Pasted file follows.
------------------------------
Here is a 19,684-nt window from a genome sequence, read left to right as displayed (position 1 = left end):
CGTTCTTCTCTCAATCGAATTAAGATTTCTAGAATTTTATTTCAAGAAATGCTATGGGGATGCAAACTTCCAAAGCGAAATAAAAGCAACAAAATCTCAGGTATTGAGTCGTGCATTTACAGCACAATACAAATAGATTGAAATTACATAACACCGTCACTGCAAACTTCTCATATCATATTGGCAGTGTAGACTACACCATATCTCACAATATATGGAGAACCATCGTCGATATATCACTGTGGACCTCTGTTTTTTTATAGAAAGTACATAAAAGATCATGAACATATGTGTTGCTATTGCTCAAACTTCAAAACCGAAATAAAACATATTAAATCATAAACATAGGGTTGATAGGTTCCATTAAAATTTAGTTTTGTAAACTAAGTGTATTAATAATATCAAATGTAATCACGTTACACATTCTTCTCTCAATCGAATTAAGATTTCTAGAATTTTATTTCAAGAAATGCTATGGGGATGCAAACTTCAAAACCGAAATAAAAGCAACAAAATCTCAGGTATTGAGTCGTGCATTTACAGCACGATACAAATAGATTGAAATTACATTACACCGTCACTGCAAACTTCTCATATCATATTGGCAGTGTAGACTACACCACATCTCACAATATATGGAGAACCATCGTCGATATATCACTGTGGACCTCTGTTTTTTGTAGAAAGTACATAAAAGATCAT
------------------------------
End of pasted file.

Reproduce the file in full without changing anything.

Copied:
Here is a 19,684-nt window from a genome sequence, read left to right as displayed (position 1 = left end):
CGTTCTTCTCTCAATCGAATTAAGATTTCTAGAATTTTATTTCAAGAAATGCTATGGGGATGCAAACTTCCAAAGCGAAATAAAAGCAACAAAATCTCAGGTATTGAGTCGTGCATTTACAGCACAATACAAATAGATTGAAATTACATAACACCGTCACTGCAAACTTCTCATATCATATTGGCAGTGTAGACTACACCATATCTCACAATATATGGAGAACCATCGTCGATATATCACTGTGGACCTCTGTTTTTTTATAGAAAGTACATAAAAGATCATGAACATATGTGTTGCTATTGCTCAAACTTCAAAACCGAAATAAAACATATTAAATCATAAACATAGGGTTGATAGGTTCCATTAAAATTTAGTTTTGTAAACTAAGTGTATTAATAATATCAAATGTAATCACGTTACACATTCTTCTCTCAATCGAATTAAGATTTCTAGAATTTTATTTCAAGAAATGCTATGGGGATGCAAACTTCAAAACCGAAATAAAAGCAACAAAATCTCAGGTATTGAGTCGTGCATTTACAGCACGATACAAATAGATTGAAATTACATTACACCGTCACTGCAAACTTCTCATATCATATTGGCAGTGTAGACTACACCACATCTCACAATATATGGAGAACCATCGTCGATATATCACTGTGGACCTCTGTTTTTTGTAGAAAGTACATAAAAGATCAT